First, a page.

My Lords, I chair the EU Sub- Committee on Financial Affairs. The committee also has responsibility for the UK contribution into the EU budget, so the current discussion about cannot pay or will not pay is also pertinent to our role. I was also part of the EU Select Committee’s delegation to Brussels last week to Mr Barnier, under the distinguished chairmanship of the noble Lord, Lord Boswell. It was my fourth discussion with Mr Barnier. In the light of what I heard there, I will concentrate my remarks on three things: the budget contribution in the light of calls for a second referendum; the cost of the Norway option and the EEA; and the exit fee. In doing so, I remind the House that I speak in a personal capacity. I could hardly do otherwise, having heard the rather diverse speeches of other members of the committee, such as the noble Lords, Lord Butler of Brockwell and Lord Cavendish of Furness, excellent members as they all are.
Several noble Lords talked about the possibility of holding a second referendum or a people’s vote on the outcome of negotiations. A lot of people believe that if you put the facts to the people they will change their minds and remain, as if no facts were available last time around. We heard that in the Chamber today. If facts were distorted last time, people nevertheless thought that they would pay less to the EU if we left and more money would therefore be available for UK priorities. The next vote will also focus on money, so the question is what the offer of “remaining” in that future referendum would involve.
Noble Lords may not know that the negotiations for the EU’s next multiannual financial framework are currently under way. The Commission intends to conclude them in May 2019, just weeks after the UK’s projected leaving date. We are not present during those negotiations on the basis that they do not concern us, as they cover the period from 2021 till 2028. We are not there and are not fighting for our interests.
One issue under discussion is the phasing out of the rebates paid to member states over a period of five to seven years in that MFF. It is likely that net contributors will try to resist this, or at least to prolong the period, but the rebate is unlikely to last in its current form. Other aspects under discussion are an increase in the EU’s own resources through the EU raising direct taxation, which the UK fiercely resists on the basis that tax-raising powers belong to member states alone. It is envisaged that some €200 billion will be raised directly by the EU in the next period, through visitor taxes, environment taxes and a tax on plastic among others.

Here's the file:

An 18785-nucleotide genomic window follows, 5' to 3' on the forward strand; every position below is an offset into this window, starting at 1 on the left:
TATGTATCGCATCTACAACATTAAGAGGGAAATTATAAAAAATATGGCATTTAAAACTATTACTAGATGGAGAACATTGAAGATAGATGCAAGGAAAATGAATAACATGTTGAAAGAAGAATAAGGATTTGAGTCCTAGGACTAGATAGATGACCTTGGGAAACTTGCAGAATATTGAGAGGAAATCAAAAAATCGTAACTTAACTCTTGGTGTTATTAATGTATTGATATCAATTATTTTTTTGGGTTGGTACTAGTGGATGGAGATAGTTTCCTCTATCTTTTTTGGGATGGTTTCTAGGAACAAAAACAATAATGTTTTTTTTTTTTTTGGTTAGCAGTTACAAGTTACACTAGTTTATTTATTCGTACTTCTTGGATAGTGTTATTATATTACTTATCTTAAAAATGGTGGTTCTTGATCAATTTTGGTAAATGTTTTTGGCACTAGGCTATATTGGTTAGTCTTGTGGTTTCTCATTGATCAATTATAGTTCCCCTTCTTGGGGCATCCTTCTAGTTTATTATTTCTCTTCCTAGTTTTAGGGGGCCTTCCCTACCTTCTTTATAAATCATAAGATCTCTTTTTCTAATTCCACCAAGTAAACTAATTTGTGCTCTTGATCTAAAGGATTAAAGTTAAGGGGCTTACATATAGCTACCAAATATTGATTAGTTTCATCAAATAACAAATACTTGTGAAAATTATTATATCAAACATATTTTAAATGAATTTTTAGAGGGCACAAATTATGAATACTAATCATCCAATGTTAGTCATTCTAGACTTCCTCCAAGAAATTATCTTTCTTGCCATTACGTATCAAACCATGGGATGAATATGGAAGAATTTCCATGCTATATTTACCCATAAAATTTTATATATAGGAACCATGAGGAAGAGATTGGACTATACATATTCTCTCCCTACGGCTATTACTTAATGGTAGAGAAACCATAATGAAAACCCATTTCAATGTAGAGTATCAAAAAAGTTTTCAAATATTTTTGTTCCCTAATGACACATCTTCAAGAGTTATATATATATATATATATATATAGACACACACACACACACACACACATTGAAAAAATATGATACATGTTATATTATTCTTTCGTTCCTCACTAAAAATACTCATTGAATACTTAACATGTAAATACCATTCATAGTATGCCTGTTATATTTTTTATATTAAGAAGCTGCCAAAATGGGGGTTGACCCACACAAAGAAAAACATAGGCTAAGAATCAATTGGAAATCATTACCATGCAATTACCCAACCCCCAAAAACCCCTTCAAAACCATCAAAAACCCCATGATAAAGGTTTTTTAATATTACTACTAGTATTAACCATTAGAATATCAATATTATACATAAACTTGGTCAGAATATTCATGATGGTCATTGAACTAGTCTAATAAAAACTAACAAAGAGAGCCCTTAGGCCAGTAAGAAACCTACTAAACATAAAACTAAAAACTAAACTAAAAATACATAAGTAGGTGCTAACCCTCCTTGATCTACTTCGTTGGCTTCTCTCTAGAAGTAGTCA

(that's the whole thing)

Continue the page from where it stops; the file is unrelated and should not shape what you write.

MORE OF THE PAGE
What will happen if the UK does not retain its rebate? The Office for Budget Responsibility shows that the net contribution to the EU budget paid by the UK in 2016 was £8.1 billion. This was equivalent to £123 per head. The UK rebate was worth £5 billion, or £76 per head, so the UK contribution to the EU budget if we did not have the rebate would be £200 per head. Several people to whom I speak in Brussels who are experts on the budget and have knowledge of the MFF negotiations confirm that it would be difficult for the UK to swan back in and keep its happy rebate.
If the figure on the side of arguments last time around was based on £123 per head, the new figure would be some 60% higher. Do those who want another people’s vote really think that they would win a referendum on the basis that the UK would pay more than it currently does? Several noble Lords believe, as the EU negotiators told us last week, that the only other option—